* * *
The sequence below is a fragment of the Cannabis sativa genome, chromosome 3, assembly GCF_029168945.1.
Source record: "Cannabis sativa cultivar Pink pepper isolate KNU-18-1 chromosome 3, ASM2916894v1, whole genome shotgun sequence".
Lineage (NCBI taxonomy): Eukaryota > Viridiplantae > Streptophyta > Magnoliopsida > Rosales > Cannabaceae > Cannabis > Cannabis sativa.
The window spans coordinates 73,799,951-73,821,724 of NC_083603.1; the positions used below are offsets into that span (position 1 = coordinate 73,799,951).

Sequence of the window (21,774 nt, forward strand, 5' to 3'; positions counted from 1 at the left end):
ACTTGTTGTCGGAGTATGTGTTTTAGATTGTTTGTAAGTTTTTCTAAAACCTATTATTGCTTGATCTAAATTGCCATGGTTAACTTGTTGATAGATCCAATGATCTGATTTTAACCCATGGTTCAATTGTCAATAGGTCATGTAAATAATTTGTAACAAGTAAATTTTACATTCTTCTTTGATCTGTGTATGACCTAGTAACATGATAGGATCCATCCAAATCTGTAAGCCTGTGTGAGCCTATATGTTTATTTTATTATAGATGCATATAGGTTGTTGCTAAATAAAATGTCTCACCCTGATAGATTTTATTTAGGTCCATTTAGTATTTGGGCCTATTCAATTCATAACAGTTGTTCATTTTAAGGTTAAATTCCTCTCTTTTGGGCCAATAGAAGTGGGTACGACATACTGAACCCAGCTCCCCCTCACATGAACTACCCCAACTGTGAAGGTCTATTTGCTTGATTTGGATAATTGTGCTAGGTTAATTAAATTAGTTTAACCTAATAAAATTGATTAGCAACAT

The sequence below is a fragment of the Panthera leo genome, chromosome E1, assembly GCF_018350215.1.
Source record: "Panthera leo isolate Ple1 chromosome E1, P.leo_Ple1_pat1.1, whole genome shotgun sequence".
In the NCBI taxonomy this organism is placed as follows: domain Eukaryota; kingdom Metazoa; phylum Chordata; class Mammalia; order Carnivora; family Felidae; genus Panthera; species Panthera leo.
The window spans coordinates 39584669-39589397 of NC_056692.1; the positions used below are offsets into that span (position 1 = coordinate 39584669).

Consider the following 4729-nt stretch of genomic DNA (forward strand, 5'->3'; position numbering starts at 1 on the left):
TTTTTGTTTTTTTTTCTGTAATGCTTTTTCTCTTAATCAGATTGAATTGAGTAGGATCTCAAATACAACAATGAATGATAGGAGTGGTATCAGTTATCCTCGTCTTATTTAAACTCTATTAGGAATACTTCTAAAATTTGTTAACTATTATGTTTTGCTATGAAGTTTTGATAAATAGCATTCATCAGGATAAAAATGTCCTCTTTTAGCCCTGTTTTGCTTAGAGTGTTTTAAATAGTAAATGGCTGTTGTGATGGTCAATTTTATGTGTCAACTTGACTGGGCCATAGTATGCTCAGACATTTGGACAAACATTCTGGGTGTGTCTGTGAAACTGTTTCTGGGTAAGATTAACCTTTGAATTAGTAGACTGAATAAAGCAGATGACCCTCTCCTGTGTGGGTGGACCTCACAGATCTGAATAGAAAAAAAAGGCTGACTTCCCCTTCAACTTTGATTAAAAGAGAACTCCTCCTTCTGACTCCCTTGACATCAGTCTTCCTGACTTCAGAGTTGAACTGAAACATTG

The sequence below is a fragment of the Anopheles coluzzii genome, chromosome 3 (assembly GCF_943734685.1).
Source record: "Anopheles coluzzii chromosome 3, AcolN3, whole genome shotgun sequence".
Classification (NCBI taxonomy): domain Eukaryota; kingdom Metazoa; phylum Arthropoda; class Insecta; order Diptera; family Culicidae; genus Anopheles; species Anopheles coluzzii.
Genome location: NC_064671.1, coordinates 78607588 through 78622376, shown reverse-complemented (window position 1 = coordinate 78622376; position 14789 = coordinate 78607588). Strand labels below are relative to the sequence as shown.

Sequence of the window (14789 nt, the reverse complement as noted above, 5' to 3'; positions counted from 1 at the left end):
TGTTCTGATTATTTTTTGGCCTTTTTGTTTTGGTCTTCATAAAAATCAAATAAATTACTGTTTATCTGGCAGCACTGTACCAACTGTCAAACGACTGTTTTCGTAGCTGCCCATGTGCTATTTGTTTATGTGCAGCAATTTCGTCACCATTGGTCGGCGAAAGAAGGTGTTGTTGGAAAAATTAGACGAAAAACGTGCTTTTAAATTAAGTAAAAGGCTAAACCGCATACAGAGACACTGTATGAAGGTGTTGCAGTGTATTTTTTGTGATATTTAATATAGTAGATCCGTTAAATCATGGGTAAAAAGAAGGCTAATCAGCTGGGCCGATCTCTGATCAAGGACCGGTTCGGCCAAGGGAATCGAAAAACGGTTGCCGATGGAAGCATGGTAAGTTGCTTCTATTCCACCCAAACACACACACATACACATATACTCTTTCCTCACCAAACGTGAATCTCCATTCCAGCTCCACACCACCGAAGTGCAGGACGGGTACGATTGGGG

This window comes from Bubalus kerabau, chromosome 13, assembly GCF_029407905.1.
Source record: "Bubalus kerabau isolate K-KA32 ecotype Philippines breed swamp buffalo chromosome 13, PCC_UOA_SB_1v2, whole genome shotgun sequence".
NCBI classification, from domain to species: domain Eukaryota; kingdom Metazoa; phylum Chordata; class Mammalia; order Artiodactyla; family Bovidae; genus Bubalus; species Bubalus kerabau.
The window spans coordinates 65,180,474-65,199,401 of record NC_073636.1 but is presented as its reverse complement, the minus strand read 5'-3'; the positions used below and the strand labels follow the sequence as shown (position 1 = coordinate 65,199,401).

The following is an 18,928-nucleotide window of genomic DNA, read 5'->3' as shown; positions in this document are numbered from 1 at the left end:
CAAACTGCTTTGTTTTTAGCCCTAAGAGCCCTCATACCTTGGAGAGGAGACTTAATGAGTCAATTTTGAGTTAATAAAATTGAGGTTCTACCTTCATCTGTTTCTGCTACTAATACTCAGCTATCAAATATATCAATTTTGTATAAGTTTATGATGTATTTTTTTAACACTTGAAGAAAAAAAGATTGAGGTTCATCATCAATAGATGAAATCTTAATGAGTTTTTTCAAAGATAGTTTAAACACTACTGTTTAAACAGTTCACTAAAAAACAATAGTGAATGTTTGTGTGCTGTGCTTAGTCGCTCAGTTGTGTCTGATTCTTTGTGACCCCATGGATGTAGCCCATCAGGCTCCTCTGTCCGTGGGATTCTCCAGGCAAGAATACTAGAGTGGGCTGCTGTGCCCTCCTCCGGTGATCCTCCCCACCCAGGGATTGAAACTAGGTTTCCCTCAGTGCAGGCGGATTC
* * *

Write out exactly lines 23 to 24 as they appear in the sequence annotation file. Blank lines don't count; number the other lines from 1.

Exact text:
The following is an 18,928-nucleotide window of genomic DNA, read 5'->3' as shown; positions in this document are numbered from 1 at the left end:
CAAACTGCTTTGTTTTTAGCCCTAAGAGCCCTCATACCTTGGAGAGGAGACTTAATGAGTCAATTTTGAGTTAATAAAATTGAGGTTCTACCTTCATCTGTTTCTGCTACTAATACTCAGCTATCAAATATATCAATTTTGTATAAGTTTATGATGTATTTTTTTAACACTTGAAGAAAAAAAGATTGAGGTTCATCATCAATAGATGAAATCTTAATGAGTTTTTTCAAAGATAGTTTAAACACTACTGTTTAAACAGTTCACTAAAAAACAATAGTGAATGTTTGTGTGCTGTGCTTAGTCGCTCAGTTGTGTCTGATTCTTTGTGACCCCATGGATGTAGCCCATCAGGCTCCTCTGTCCGTGGGATTCTCCAGGCAAGAATACTAGAGTGGGCTGCTGTGCCCTCCTCCGGTGATCCTCCCCACCCAGGGATTGAAACTAGGTTTCCCTCAGTGCAGGCGGATTC